The Tax and Customs Administration is at liberty to levy a default surcharge whenever a tax payer fails to perform, without the latter actually having to be at fault or culpable where the omission in question is concerned. It is only where there is no question at all of culpability on the part of the tax payer or where the latter has adopted what is a “reasonably arguable position” that no default surcharge may be levied.
The Arnhem-Leeuwarden Court of Appeal was presented with a case which revolved around a default penalty levied against a business owner for tardy payment of his turnover tax as per the tax return he had filed. Tardy payment and non-payment of (all or some the) outstanding turnover tax constitutes non-performance. Having set off his turnover tax charge against an expected rebate for a different period, the business owner in question argued that there could be no question of non-performance on his part. Rather than rewarding the business owner for taking matters in his own hands and quashing the default surcharge, the Court stated that the business owner pending set-off between the tax charge and the rebate should have filed a payment deferral request with the Inspector of Taxes for the outstanding taxes, rather than notifying the Inspector of Taxes – as he had done – that he himself had set off the relevant amounts. The business owner’s modus operandi, the Court found, could neither be said to be free from culpability nor regarded as reflecting a reasonably arguable position, and so the Court ended up siding with the Tax and Customs Administration, which it confirmed had rightly levied the default surcharge.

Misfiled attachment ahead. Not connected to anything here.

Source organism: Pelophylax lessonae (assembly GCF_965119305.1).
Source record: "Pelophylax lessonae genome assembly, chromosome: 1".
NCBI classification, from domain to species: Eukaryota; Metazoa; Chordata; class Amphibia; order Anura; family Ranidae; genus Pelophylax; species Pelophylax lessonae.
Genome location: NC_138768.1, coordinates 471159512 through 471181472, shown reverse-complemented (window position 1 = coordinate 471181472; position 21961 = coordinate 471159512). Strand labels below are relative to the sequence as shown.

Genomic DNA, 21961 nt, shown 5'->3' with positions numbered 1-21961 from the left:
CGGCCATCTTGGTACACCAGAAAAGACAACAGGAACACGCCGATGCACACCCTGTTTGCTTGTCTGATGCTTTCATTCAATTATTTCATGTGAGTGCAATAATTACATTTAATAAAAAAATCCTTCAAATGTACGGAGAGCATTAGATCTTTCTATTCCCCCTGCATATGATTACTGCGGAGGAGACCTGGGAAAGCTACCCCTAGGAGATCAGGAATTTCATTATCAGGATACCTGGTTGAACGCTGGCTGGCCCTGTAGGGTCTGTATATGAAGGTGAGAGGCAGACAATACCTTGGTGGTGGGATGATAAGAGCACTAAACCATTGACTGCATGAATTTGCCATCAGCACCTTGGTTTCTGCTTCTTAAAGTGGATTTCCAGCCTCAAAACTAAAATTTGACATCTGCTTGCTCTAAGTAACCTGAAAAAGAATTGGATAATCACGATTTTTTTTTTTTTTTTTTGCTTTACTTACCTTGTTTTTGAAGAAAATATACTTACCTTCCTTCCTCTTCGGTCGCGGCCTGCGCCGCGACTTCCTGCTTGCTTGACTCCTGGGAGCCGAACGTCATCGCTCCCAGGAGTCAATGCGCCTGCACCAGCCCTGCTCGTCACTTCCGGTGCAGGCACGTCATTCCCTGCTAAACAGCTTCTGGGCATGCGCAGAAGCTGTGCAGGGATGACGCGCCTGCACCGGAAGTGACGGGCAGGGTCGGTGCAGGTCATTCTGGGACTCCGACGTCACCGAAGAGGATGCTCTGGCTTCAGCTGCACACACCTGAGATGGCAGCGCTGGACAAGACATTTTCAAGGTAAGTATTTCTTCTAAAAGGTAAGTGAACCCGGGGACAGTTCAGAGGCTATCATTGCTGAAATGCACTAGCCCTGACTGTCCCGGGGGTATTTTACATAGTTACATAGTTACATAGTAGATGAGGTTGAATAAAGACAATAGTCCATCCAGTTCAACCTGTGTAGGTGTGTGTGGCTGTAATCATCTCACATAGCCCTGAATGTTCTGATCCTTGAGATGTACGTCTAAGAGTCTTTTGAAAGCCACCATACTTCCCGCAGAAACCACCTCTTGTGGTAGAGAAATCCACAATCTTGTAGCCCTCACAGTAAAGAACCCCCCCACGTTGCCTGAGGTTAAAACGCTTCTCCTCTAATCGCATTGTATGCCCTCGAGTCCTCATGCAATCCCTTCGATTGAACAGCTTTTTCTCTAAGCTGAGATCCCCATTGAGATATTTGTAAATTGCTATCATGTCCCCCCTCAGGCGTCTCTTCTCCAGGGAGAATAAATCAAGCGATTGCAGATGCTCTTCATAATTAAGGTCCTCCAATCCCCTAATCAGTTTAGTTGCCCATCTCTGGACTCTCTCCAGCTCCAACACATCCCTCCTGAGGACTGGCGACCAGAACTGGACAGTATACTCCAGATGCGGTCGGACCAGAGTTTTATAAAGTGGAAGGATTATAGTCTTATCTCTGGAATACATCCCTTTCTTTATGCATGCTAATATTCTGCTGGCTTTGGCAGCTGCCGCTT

Dutch version: Verzuimboete